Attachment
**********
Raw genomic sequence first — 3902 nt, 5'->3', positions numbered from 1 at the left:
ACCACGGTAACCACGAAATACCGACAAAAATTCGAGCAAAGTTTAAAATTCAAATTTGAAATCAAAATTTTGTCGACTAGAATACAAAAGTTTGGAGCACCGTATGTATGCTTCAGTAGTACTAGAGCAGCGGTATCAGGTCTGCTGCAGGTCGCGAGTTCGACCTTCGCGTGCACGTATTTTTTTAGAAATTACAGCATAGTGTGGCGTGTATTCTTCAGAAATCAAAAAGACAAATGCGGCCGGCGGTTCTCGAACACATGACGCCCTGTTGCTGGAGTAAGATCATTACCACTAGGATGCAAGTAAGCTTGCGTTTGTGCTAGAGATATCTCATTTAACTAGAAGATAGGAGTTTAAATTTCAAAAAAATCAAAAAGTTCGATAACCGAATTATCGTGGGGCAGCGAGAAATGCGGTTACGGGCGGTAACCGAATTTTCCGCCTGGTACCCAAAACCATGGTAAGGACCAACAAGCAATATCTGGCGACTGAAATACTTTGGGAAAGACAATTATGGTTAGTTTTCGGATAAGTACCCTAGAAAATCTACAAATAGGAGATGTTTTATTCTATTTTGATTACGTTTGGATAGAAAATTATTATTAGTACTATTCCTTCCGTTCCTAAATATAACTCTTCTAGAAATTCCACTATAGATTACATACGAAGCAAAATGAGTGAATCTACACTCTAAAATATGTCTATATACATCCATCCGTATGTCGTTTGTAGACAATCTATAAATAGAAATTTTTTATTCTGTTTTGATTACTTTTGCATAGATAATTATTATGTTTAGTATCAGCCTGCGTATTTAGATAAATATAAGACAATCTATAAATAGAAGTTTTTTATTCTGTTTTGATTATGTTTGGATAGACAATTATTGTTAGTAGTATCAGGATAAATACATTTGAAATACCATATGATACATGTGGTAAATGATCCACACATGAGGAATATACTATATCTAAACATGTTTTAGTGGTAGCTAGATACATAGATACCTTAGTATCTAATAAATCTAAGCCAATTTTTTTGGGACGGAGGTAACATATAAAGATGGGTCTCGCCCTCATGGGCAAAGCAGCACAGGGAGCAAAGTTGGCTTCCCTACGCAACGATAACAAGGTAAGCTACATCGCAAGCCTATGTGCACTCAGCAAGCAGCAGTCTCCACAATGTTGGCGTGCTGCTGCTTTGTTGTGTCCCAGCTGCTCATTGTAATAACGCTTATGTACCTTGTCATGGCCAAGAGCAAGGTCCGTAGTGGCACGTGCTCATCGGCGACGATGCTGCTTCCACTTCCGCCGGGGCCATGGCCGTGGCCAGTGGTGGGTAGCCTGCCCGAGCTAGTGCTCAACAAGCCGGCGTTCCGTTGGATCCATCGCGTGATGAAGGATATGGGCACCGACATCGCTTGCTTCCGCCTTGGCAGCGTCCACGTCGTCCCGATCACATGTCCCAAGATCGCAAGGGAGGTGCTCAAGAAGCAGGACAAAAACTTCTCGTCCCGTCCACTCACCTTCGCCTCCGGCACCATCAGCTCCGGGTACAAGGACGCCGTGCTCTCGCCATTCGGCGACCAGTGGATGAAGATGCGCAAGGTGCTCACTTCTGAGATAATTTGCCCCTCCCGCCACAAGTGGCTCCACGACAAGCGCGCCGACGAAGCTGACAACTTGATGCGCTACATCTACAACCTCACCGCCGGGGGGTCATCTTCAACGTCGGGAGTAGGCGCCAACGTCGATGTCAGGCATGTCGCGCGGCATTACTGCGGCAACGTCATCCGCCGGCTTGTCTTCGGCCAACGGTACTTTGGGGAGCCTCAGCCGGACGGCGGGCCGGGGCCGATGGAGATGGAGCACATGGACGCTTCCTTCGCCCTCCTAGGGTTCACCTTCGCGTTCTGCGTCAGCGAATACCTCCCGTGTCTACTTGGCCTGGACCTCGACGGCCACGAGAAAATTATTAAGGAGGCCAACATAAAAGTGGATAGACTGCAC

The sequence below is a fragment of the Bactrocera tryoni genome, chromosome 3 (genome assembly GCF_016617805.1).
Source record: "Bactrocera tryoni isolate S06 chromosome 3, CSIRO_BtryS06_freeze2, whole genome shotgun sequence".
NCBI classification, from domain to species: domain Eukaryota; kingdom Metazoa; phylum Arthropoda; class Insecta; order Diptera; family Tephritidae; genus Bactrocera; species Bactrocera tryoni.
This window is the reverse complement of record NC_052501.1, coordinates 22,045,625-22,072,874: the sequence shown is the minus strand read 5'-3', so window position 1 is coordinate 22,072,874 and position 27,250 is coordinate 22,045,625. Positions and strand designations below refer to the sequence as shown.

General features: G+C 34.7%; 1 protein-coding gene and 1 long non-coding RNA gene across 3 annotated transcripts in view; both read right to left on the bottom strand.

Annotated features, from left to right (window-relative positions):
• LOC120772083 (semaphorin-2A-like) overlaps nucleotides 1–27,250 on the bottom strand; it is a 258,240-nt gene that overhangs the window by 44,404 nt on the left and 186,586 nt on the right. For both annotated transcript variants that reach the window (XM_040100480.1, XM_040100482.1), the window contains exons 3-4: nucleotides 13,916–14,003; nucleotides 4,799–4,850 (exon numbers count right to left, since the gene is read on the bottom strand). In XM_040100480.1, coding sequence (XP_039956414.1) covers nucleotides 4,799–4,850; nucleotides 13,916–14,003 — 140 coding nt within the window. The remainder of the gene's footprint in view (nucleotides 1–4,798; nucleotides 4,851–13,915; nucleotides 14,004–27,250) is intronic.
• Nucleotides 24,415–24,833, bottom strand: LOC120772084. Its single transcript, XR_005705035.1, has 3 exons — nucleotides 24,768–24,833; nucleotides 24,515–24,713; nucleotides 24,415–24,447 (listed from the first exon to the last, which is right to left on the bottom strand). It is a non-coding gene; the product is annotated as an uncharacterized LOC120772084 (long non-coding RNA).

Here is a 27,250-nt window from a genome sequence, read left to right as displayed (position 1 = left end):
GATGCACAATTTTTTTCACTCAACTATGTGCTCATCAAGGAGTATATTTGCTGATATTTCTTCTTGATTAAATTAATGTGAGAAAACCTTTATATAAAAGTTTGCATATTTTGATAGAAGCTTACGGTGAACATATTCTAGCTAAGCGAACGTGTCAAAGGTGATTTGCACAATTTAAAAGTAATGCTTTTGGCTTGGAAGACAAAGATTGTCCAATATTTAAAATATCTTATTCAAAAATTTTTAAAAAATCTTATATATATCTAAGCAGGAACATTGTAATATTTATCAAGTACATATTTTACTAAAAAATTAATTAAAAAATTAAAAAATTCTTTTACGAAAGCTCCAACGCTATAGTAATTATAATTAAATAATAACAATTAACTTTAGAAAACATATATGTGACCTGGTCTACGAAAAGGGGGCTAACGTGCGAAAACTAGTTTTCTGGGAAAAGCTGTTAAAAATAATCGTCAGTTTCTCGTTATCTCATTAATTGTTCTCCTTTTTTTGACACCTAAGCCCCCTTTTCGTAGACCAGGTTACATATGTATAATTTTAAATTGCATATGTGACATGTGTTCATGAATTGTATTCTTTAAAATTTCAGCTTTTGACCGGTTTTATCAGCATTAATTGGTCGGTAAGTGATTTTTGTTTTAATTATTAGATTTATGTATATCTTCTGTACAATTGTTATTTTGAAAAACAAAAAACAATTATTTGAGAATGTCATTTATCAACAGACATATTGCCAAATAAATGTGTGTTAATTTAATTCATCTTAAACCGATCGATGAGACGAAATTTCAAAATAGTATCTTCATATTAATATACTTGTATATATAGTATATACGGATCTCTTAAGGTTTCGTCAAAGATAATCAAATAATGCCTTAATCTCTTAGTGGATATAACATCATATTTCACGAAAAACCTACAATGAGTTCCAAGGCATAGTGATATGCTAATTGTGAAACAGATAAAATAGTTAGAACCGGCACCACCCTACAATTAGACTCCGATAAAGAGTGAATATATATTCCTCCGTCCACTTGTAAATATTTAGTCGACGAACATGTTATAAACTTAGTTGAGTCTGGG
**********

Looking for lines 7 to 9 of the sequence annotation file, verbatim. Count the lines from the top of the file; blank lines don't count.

General features: G+C 34.7%; 1 protein-coding gene and 1 long non-coding RNA gene across 3 annotated transcripts in view; both read right to left on the bottom strand.

Annotated features, from left to right (window-relative positions):
• LOC120772083 (semaphorin-2A-like) overlaps nucleotides 1–27,250 on the bottom strand; it is a 258,240-nt gene that overhangs the window by 44,404 nt on the left and 186,586 nt on the right. For both annotated transcript variants that reach the window (XM_040100480.1, XM_040100482.1), the window contains exons 3-4: nucleotides 13,916–14,003; nucleotides 4,799–4,850 (exon numbers count right to left, since the gene is read on the bottom strand). In XM_040100480.1, coding sequence (XP_039956414.1) covers nucleotides 4,799–4,850; nucleotides 13,916–14,003 — 140 coding nt within the window. The remainder of the gene's footprint in view (nucleotides 1–4,798; nucleotides 4,851–13,915; nucleotides 14,004–27,250) is intronic.